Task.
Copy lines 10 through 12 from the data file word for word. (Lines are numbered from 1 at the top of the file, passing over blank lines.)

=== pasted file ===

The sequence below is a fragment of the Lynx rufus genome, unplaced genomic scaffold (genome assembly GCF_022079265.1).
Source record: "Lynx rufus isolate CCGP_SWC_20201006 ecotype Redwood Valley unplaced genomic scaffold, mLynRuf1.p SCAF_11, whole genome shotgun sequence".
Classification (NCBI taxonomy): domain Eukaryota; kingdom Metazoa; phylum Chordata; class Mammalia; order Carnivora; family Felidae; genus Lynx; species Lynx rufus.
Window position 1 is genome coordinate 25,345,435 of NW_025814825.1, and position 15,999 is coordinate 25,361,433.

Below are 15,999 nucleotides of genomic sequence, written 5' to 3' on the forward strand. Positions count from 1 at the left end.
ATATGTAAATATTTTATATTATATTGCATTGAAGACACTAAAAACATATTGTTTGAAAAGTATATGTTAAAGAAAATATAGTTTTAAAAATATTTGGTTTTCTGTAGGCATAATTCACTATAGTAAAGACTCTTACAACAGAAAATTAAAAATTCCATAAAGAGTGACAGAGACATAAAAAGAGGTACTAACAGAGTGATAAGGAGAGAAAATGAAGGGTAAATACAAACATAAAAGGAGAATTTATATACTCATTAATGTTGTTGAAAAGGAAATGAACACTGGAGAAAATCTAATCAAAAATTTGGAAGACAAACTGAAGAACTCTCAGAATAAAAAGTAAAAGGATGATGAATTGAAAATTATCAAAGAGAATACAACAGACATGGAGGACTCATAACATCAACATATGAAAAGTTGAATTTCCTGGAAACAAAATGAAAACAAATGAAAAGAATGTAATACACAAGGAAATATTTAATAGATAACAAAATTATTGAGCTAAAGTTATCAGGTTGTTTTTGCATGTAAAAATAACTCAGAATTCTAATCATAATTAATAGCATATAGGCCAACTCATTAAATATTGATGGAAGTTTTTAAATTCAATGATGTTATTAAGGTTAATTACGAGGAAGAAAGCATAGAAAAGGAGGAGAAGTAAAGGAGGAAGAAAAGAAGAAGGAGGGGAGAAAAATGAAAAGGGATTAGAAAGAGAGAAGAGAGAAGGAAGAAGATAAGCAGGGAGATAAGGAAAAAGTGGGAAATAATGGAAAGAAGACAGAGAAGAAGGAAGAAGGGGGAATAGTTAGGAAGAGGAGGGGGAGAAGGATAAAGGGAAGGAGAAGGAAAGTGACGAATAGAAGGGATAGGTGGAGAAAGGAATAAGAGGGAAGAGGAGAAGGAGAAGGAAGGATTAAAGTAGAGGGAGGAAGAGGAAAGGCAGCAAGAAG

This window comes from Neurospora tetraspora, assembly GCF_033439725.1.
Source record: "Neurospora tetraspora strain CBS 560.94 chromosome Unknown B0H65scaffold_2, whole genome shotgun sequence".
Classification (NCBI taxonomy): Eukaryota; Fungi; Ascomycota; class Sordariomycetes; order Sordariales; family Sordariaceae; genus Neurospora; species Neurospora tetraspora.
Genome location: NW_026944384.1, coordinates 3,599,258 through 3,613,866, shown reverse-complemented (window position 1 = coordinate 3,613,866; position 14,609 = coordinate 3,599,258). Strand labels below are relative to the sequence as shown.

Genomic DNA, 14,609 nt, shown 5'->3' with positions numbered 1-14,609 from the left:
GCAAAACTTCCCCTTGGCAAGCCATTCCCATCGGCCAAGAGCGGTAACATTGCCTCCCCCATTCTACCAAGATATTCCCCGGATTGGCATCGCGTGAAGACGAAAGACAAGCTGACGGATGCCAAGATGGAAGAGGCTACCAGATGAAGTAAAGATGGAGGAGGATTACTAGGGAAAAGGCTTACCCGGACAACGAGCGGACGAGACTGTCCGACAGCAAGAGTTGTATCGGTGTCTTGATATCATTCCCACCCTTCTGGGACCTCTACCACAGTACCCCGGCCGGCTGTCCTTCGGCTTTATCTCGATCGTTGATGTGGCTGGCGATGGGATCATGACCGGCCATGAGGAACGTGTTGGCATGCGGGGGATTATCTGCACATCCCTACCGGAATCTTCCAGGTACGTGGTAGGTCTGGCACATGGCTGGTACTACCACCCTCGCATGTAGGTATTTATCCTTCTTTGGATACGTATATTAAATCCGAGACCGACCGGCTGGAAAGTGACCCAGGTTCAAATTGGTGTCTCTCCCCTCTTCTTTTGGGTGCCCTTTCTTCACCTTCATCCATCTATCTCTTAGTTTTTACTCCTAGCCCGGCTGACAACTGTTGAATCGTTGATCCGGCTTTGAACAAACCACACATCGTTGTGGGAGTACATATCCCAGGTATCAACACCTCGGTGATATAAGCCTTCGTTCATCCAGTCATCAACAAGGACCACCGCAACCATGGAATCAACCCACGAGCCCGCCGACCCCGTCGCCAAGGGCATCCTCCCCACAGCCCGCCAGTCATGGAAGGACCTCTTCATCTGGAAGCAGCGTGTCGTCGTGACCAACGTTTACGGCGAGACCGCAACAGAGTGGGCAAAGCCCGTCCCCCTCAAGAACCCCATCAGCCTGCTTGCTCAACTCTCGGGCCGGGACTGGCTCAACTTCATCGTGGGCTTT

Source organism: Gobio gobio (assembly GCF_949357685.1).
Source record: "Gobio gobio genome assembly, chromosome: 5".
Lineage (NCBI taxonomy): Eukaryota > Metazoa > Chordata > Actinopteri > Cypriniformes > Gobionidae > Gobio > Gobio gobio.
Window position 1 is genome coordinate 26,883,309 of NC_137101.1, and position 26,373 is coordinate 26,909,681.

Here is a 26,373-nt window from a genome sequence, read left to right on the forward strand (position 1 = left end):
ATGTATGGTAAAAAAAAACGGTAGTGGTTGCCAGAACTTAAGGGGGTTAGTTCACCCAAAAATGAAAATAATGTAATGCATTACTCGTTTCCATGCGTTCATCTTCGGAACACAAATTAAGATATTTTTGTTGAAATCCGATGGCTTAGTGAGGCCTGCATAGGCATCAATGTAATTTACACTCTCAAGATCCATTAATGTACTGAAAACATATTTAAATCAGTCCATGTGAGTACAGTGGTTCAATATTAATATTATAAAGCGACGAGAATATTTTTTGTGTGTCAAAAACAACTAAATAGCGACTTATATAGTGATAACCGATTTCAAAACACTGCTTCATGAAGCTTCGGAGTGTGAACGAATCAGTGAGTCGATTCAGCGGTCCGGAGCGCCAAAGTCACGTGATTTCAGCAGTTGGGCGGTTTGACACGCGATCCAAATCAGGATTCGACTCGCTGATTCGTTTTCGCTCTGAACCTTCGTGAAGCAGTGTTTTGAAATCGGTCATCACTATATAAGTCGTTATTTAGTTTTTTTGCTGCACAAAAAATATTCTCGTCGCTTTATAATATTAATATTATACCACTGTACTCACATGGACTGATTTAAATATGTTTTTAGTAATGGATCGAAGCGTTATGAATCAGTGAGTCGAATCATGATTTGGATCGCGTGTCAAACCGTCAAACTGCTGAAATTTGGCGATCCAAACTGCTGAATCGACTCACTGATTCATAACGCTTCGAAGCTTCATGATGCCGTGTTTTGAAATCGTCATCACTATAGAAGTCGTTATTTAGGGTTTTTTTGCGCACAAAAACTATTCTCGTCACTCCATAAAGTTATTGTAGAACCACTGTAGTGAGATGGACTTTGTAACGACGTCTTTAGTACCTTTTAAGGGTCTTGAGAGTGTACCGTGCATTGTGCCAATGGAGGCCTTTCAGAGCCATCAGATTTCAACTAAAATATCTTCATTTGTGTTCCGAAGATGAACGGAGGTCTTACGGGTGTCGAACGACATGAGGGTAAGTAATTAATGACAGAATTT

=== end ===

Genome location: NW_026944384.1, coordinates 3,599,258 through 3,613,866, shown reverse-complemented (window position 1 = coordinate 3,613,866; position 14,609 = coordinate 3,599,258). Strand labels below are relative to the sequence as shown.

Genomic DNA, 14,609 nt, shown 5'->3' with positions numbered 1-14,609 from the left:
GCAAAACTTCCCCTTGGCAAGCCATTCCCATCGGCCAAGAGCGGTAACATTGCCTCCCCCATTCTACCAAGATATTCCCCGGATTGGCATCGCGTGAAGACGAAAGACAAGCTGACGGATGCCAAGATGGAAGAGGCTACCAGATGAAGTAAAGATGGAGGAGGATTACTAGGGAAAAGGCTTACCCGGACAACGAGCGGACGAGACTGTCCGACAGCAAGAGTTGTATCGGTGTCTTGATATCATTCCCACCCTTCTGGGACCTCTACCACAGTACCCCGGCCGGCTGTCCTTCGGCTTTATCTCGATCGTTGATGTGGCTGGCGATGGGATCATGACCGGCCATGAGGAACGTGTTGGCATGCGGGGGATTATCTGCACATCCCTACCGGAATCTTCCAGGTACGTGGTAGGTCTGGCACATGGCTGGTACTACCACCCTCGCATGTAGGTATTTATCCTTCTTTGGATACGTATATTAAATCCGAGACCGACCGGCTGGAAAGTGACCCAGGTTCAAATTGGTGTCTCTCCCCTCTTCTTTTGGGTGCCCTTTCTTCACCTTCATCCATCTATCTCTTAGTTTTTACTCCTAGCCCGGCTGACAACTGTTGAATCGTTGATCCGGCTTTGAACAAACCACACATCGTTGTGGGAGTACATATCCCAGGTATCAACACCTCGGTGATATAAGCCTTCGTTCATCCAGTCATCAACAAGGACCACCGCAACCATGGAATCAACCCACGAGCCCGCCGACCCCGTCGCCAAGGGCATCCTCCCCACAGCCCGCCAGTCATGGAAGGACCTCTTCATCTGGAAGCAGCGTGTCGTCGTGACCAACGTTTACGGCGAGACCGCAACAGAGTGGGCAAAGCCCGTCCCCCTCAAGAACCCCATCAGCCTGCTTGCTCAACTCTCGGGCCGGGACTGGCTCAACTTCATCGTGGGCTTT